New clinic to revolutionise ovarian and breast cancer prevention 

20/11/2015 00:00 
A new research clinic opened this week at UCLH will have the potential to revolutionise the lives of women with a genetic mutation leading to improvements in predicting the risk for and prevention of developing ovarian and breast cancer in the UK.
 

Inspiration for the clinic has come from the great strides made over the last few decades in cardiovascular medicine, where a greater understanding of heart diseases causes has allowed preventative action to be taken, reducing the number of people developing the disease.

As a result mortality has decreased by 50 per cent, but over the same period mortality from ovarian cancer has reduced by just three per cent. The new research clinic is aiming to address that problem.

The BRCA PROTECT research clinic will investigate the risk of women developing breast and ovarian cancer. Women with a known gene mutation, as well as those without any known genetic risk, are invited to take part in the study.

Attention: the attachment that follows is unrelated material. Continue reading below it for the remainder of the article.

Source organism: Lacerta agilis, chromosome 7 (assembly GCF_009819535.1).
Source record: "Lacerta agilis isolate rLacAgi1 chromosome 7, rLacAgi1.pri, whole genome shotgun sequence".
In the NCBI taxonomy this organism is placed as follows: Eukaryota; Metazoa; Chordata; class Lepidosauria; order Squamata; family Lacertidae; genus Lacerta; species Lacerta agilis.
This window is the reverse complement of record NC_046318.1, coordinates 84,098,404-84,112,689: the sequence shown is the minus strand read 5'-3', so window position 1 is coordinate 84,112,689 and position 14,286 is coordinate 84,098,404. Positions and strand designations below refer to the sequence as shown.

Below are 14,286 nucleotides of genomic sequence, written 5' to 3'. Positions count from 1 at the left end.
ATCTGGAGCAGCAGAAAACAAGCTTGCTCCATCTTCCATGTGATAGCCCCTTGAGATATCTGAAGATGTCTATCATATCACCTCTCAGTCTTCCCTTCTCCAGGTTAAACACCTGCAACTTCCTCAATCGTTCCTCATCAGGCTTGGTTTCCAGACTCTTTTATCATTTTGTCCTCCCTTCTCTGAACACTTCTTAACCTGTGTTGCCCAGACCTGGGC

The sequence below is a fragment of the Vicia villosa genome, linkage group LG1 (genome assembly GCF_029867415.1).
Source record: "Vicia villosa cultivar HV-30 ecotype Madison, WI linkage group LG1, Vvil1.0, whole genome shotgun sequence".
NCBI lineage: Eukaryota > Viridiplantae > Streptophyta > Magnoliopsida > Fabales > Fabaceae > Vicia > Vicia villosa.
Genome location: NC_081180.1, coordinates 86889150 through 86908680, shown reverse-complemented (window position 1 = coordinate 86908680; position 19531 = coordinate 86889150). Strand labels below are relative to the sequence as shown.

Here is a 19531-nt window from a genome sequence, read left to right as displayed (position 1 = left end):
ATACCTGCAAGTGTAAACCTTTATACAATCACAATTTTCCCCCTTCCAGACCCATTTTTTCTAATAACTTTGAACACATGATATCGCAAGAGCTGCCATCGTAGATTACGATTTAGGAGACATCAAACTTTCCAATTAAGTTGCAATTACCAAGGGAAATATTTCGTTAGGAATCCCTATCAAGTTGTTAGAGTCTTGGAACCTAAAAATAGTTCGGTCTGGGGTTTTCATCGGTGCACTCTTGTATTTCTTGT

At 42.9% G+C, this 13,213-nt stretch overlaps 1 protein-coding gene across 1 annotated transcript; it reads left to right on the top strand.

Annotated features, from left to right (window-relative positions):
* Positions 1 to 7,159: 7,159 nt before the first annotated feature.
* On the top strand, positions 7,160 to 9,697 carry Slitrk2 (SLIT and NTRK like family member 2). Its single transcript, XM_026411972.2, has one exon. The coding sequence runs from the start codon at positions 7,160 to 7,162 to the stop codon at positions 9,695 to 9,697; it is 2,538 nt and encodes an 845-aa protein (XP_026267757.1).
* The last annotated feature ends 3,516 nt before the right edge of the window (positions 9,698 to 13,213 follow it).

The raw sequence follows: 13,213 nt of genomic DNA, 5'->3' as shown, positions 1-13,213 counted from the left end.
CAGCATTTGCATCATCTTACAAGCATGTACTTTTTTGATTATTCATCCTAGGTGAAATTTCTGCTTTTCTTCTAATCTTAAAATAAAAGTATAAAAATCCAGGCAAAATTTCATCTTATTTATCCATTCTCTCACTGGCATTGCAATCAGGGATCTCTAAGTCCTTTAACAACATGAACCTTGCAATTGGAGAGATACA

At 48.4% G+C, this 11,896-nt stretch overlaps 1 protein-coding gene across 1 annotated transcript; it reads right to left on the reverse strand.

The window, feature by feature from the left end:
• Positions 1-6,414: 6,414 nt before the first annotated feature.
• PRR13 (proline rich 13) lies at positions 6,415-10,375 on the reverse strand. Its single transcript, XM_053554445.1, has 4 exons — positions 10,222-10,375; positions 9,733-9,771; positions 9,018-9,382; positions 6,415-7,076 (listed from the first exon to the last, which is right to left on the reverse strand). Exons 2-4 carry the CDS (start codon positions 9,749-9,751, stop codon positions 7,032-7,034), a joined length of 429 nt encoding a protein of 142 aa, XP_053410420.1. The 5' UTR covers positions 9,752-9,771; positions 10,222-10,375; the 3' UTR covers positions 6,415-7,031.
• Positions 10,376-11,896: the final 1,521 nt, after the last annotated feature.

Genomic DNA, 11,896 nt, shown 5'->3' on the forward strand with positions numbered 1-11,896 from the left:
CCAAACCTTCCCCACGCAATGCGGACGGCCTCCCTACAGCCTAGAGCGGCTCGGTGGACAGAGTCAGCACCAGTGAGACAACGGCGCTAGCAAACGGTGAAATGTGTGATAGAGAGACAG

Research volunteers will need to attend a 45-minute session where they will get further information, answer specific questions and donate one-off samples to aid the research. The second stage of the project will see volunteers invited to participate in clinical trials studying new ways of preventing cancer in women at increased risk. The aim is to recruit 1,500 with BRCA1/2 mutations and 3,000 without.

Professor Usha Menon, head of the Gynaecological Cancer Research Centre at UCL and lead of UCLH’s familial gynaecological cancer service, said: “Research to date into causes of ovarian cancer has focused on genetic and lifestyle risk factors. This study seeks to further or understanding of how our genes and the way we live interact to cause cancer and then translate these insights into preventative strategies.

"All such work is underpinned by the generosity of hundreds of volunteers and I hope that as always many women will come forward to join us in this effort.”

Breast cancer and ovarian cancer are the first and third commonest female-specific cancers in the UK and both are potentially deadly, sometimes affecting younger women.

Athena Lamnisos, chief executive of The Eve Appeal, said: “This research clinic is very exciting and provides a novel way of developing the most effective and efficient mechanisms to decode women’s cancers. It is crucial for us to fully understand the role that genetic mutations can play in the early development of these cancers; and how best we can protect women in the future without the need for invasive surgery.”

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